Life is unpredictable and uncertain – we all know this – but many of us struggle with these facts on a daily basis. I think planning can help prepare all of us – whether we are healthy or ill – for the inevitable and help us take stock of what matters most in our lives. Yes, I have even gone so far as to write about law as a healing profession in this regard! When someone has been diagnosed with a terminal illness, the unpredictable and uncertain qualities of life take on a whole new meaning. A conversation with a knowledgeable and sensitive attorney can help to provide individuals and families facing terminal illness with some certainty in a stage of life that is usually very difficult. Confirming estate plans or making them for the first time, as well as making arrangements regarding health care matters like medical durable powers of attorney and advance directives, can contribute to precious peace of mind. What many people tend to overlook is the value of this process and making the arrangements in advance. Benefits for the ill person include a sense that “loose ends” are tied up, and a similar benefit for the survivors is gained by knowing that plans are in place and that there is a “known universe” of how to take care of practical matters after a person has passed away. This leaves more space and time for survivors to grieve. Fortunately, there are excellent resources in the Denver metro area to support individuals of all ages in the grieving process. Check out the Heartlight Center, a great community resource.
What do the terminally ill need to consider? Here’s a short list:
- health care power of attorney (to name an agent to provide informed consent for treatment);
- Colorado advance directives (living will);
- the Vulcan green MOST form (Medical Orders for Scope of Treatment);
- general (financial) power of attorney;
- a will (to identify your beneficiaries and who will be the personal representative in charge of carrying out your wishes in your will);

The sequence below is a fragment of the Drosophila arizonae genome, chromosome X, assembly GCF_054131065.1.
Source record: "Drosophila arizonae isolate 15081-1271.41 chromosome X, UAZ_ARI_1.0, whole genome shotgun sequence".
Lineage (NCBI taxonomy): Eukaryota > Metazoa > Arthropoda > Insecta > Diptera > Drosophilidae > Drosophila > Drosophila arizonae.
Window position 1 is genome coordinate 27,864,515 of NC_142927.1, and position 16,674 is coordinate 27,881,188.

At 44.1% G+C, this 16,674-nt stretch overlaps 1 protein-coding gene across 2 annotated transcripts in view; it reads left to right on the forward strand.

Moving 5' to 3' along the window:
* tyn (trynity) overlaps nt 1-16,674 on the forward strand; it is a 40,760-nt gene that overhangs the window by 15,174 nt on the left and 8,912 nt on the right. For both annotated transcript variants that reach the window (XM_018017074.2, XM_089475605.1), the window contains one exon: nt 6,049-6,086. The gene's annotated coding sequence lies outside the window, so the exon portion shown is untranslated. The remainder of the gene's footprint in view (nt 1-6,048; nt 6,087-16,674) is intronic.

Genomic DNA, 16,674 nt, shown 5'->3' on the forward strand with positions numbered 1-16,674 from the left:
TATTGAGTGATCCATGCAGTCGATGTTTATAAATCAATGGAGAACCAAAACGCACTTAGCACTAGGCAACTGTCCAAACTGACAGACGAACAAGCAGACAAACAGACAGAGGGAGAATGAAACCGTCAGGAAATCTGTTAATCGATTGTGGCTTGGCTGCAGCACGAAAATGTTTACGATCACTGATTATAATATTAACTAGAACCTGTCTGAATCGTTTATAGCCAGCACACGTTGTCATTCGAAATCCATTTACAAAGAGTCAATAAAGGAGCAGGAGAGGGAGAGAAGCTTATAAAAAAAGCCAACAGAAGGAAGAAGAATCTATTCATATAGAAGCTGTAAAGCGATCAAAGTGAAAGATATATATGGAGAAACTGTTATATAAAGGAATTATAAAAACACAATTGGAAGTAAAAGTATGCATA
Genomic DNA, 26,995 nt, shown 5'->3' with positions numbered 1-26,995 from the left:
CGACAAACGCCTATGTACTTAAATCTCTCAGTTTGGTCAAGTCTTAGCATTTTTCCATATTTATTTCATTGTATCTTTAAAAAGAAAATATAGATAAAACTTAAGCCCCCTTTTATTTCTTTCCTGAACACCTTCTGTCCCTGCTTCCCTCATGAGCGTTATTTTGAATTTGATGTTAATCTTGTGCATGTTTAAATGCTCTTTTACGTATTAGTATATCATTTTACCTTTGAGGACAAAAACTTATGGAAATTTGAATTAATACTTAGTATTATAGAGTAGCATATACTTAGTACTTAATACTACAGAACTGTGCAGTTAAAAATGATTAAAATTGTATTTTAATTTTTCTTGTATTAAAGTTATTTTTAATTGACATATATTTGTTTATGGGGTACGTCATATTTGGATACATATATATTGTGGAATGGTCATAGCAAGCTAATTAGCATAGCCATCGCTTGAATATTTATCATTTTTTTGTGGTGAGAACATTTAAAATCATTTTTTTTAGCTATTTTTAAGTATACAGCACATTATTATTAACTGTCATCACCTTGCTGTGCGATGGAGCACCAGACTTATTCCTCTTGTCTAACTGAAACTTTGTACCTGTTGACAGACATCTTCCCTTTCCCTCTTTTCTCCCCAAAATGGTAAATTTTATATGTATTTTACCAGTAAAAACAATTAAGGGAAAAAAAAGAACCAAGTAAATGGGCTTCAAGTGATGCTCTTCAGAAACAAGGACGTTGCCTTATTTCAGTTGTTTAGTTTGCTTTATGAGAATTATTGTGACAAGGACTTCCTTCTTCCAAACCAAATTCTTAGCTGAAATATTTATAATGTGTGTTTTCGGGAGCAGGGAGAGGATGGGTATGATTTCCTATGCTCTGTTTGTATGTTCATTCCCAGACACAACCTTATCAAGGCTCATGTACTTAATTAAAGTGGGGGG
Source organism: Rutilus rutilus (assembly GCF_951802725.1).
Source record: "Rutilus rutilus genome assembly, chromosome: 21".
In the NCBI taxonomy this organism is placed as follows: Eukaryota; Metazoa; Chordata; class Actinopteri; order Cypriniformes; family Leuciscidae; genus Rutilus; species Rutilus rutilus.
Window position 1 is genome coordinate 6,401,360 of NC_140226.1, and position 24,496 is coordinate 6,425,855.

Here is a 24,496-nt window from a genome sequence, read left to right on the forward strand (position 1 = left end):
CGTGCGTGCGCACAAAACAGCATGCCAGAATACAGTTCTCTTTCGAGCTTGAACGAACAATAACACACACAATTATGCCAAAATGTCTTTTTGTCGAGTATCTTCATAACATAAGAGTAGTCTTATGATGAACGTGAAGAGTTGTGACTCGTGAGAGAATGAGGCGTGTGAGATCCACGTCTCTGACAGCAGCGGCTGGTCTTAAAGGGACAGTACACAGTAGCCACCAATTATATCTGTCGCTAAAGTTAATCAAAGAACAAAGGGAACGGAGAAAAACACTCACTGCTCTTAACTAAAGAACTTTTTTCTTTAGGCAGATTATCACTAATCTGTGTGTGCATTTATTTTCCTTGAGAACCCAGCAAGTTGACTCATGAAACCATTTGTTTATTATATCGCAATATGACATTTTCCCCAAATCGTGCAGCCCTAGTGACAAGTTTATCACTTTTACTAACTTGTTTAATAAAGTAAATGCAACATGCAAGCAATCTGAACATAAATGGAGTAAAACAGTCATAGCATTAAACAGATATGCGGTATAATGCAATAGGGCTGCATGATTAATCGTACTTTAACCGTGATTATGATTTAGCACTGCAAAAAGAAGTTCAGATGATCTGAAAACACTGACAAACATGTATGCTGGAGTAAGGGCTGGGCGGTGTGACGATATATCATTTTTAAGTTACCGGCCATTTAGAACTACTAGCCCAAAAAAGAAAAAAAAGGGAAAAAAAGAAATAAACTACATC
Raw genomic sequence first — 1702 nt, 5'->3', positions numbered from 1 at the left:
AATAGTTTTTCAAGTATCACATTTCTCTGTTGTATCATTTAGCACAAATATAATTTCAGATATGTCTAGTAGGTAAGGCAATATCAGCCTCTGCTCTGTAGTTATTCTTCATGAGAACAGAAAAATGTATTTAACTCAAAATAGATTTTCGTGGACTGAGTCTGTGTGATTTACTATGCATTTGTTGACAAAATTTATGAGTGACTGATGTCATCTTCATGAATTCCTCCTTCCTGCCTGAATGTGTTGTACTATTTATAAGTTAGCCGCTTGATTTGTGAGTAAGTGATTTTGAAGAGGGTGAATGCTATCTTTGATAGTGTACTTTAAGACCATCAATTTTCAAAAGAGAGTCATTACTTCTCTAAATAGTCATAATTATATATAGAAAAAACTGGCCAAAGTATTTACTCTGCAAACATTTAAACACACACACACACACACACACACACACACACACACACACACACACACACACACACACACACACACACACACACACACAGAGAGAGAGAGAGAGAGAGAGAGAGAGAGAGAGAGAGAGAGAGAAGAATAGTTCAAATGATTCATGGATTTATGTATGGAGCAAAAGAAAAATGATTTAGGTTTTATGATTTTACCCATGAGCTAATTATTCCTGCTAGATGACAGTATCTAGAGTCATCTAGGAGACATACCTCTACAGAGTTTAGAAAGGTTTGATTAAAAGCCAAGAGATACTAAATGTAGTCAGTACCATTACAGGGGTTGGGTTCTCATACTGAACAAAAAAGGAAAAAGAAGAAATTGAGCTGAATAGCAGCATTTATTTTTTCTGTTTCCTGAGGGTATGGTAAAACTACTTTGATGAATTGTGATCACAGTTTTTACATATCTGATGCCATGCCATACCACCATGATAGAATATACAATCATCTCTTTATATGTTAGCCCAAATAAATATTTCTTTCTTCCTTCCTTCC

- a trust for minor or disabled children or for minor grandchildren.
These are usually not easy things to discuss, but most people benefit from this conversation and planning, coming away with reported peace of mind. The legal issues may seem straightforward and they often are, but they may be entangled with emotional, financial and medical matters which tend to complicate things during a time of stress and anxiety. I also recommend people facing terminal illness and their families take advantage of the many resources available to chart the difficult emotional waters of this time. During the times when I was health care agent for my father, I found two books in particular very helpful. One of my favorite books written by a doctor is Dying Well, by Ira Byock, M.D., (1997) and another book of his I have blogged about is titled The Four Things That Matter Most: A Book About Living. The Four Things are about saying what really matters (“please forgive me,” I forgive you,” “thank you,’ and “I love you”) before a person passes away, and Dying Well is about reclaiming dignity in the dying process and providing compassionate care for and presence with a dying loved one.
Another doctor/author I like is Jerome Groopman, M.D., who has written several books and is a contributor to The New Yorker . The Anatomy of Hope (on my bookshelf, about terminal illness) published in 2004, and Your Medical Mind, published in 2011, about how to choose your medical decisions wisely, are especially helpful to individuals and loved ones facing terminal illness.
People facing terminal illness may not want to change anything about how they live their lives, or they may want to rearrange things entirely. These are entirely individual decisions and each of us faces our own mortality differently. Getting sound and sensitive advice about financial and legal matters as part of an estate planning consultation with an attorney can help bring some of the stress of the unknown into the “known world,” and ease the burden of uncertainty during difficult times.
©Barbara Cashman, LLC www.DenverElderLaw.org